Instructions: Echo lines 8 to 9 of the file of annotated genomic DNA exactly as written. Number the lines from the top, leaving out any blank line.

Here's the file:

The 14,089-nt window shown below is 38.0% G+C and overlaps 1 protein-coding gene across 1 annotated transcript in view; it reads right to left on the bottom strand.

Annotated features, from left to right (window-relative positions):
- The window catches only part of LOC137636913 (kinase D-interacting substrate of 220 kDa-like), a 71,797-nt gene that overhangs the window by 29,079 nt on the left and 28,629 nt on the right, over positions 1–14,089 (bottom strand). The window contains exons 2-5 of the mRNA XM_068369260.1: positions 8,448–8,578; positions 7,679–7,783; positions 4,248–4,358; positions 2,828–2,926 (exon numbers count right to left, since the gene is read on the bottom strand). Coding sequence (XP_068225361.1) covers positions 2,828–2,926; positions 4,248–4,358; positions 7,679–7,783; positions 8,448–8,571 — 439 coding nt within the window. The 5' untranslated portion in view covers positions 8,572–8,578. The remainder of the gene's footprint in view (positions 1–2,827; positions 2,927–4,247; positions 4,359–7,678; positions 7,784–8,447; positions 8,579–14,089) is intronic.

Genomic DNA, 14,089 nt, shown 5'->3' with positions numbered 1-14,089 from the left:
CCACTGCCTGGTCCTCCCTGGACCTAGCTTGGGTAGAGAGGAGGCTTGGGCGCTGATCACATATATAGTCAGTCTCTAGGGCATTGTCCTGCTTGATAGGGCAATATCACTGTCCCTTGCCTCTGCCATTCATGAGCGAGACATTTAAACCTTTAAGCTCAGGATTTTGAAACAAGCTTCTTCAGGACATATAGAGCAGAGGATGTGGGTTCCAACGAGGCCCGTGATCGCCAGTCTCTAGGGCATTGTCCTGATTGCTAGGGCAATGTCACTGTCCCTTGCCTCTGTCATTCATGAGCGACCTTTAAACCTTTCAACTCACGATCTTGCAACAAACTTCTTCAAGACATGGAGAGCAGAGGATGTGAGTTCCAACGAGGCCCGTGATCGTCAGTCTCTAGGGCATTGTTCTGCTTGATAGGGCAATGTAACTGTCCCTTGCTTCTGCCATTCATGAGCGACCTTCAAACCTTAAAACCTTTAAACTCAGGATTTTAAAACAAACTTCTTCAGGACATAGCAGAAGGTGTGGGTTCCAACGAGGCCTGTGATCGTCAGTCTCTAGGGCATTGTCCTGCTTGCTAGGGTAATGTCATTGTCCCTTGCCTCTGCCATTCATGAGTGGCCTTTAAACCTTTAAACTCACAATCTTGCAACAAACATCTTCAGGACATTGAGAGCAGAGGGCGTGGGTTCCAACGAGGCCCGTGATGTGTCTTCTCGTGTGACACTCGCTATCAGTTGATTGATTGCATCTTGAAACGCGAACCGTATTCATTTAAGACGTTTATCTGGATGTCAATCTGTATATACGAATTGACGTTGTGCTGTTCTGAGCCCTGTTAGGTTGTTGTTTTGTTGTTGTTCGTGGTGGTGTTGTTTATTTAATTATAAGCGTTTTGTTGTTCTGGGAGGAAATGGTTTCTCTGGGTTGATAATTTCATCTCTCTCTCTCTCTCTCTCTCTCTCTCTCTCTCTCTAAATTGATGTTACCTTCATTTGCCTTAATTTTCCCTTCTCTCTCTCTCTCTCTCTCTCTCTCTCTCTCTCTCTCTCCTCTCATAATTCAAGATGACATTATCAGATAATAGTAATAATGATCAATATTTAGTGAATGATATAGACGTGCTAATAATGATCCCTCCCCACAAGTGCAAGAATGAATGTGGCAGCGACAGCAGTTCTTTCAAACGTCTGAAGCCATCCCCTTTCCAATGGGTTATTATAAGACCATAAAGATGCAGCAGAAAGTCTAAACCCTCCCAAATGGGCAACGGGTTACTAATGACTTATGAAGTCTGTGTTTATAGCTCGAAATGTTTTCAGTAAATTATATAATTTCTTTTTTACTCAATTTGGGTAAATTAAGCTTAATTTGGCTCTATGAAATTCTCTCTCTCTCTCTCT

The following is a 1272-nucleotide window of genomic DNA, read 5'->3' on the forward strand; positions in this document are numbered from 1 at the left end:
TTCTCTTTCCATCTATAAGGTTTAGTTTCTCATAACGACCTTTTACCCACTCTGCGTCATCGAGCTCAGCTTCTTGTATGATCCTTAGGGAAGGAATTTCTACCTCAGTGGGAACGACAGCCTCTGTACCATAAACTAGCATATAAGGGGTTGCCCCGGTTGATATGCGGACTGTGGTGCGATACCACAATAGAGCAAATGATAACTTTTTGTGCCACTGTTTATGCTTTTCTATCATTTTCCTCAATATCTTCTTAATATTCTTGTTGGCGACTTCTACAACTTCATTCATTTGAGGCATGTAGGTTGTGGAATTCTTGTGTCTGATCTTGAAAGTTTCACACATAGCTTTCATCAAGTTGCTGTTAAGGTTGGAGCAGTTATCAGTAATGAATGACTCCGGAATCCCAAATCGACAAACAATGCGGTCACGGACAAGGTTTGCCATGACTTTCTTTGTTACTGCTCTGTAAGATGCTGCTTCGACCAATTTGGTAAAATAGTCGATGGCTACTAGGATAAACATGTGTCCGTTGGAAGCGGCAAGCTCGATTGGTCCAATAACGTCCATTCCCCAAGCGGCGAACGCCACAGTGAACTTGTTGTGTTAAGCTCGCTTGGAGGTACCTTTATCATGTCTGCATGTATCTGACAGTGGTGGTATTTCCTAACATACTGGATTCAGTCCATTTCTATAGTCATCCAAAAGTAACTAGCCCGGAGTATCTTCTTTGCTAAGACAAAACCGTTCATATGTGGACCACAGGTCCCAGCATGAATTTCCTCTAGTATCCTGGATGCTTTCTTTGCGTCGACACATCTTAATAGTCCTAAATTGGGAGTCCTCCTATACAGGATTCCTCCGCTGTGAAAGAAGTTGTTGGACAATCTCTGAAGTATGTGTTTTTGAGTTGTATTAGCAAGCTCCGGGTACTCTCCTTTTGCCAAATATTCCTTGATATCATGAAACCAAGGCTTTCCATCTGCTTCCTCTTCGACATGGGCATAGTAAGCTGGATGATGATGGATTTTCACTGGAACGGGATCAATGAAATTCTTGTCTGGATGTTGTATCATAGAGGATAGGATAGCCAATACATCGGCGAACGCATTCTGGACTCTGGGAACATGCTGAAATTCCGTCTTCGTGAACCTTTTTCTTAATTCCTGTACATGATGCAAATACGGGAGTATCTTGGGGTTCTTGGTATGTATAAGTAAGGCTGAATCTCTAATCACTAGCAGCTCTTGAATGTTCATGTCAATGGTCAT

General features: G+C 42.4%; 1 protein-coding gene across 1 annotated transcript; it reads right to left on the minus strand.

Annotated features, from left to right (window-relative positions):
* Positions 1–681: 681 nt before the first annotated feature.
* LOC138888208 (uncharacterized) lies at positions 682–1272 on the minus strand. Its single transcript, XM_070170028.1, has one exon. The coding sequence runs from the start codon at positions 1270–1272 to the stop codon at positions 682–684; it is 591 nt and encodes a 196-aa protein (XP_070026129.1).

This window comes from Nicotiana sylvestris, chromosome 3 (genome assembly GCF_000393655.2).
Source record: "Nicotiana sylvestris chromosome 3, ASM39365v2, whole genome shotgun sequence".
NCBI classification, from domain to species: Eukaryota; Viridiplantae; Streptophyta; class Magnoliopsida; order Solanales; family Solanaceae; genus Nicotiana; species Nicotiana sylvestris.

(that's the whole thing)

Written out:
General features: G+C 42.4%; 1 protein-coding gene across 1 annotated transcript; it reads right to left on the minus strand.

Annotated features, from left to right (window-relative positions):